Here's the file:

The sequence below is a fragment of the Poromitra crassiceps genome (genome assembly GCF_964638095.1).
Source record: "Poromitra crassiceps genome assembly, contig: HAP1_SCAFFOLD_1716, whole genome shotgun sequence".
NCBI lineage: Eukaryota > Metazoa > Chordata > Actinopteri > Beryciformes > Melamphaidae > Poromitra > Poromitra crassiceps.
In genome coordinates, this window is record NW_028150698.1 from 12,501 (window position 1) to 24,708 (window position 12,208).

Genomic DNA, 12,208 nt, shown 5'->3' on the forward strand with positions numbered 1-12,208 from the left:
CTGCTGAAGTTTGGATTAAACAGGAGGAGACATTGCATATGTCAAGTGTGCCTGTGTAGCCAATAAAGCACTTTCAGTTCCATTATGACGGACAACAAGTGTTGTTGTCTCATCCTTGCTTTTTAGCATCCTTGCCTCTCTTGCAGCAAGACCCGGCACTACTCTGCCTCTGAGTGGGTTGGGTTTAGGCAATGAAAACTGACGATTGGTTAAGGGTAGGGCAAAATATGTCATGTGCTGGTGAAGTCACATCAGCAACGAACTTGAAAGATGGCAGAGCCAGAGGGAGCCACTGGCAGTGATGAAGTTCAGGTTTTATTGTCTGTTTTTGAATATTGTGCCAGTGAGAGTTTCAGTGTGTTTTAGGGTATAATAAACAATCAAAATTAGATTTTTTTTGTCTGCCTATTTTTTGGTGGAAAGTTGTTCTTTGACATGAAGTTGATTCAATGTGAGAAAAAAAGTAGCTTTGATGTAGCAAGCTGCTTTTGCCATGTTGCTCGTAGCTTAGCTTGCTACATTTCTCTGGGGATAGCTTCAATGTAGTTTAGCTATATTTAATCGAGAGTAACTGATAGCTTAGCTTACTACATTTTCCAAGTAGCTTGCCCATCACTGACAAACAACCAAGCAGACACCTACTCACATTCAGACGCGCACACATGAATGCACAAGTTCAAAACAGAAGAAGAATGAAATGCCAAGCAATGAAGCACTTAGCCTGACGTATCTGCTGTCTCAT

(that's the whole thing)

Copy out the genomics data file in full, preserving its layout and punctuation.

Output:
The sequence below is a fragment of the Poromitra crassiceps genome (genome assembly GCF_964638095.1).
Source record: "Poromitra crassiceps genome assembly, contig: HAP1_SCAFFOLD_1716, whole genome shotgun sequence".
NCBI lineage: Eukaryota > Metazoa > Chordata > Actinopteri > Beryciformes > Melamphaidae > Poromitra > Poromitra crassiceps.
In genome coordinates, this window is record NW_028150698.1 from 12,501 (window position 1) to 24,708 (window position 12,208).

Genomic DNA, 12,208 nt, shown 5'->3' on the forward strand with positions numbered 1-12,208 from the left:
CTGCTGAAGTTTGGATTAAACAGGAGGAGACATTGCATATGTCAAGTGTGCCTGTGTAGCCAATAAAGCACTTTCAGTTCCATTATGACGGACAACAAGTGTTGTTGTCTCATCCTTGCTTTTTAGCATCCTTGCCTCTCTTGCAGCAAGACCCGGCACTACTCTGCCTCTGAGTGGGTTGGGTTTAGGCAATGAAAACTGACGATTGGTTAAGGGTAGGGCAAAATATGTCATGTGCTGGTGAAGTCACATCAGCAACGAACTTGAAAGATGGCAGAGCCAGAGGGAGCCACTGGCAGTGATGAAGTTCAGGTTTTATTGTCTGTTTTTGAATATTGTGCCAGTGAGAGTTTCAGTGTGTTTTAGGGTATAATAAACAATCAAAATTAGATTTTTTTTGTCTGCCTATTTTTTGGTGGAAAGTTGTTCTTTGACATGAAGTTGATTCAATGTGAGAAAAAAAGTAGCTTTGATGTAGCAAGCTGCTTTTGCCATGTTGCTCGTAGCTTAGCTTGCTACATTTCTCTGGGGATAGCTTCAATGTAGTTTAGCTATATTTAATCGAGAGTAACTGATAGCTTAGCTTACTACATTTTCCAAGTAGCTTGCCCATCACTGACAAACAACCAAGCAGACACCTACTCACATTCAGACGCGCACACATGAATGCACAAGTTCAAAACAGAAGAAGAATGAAATGCCAAGCAATGAAGCACTTAGCCTGACGTATCTGCTGTCTCAT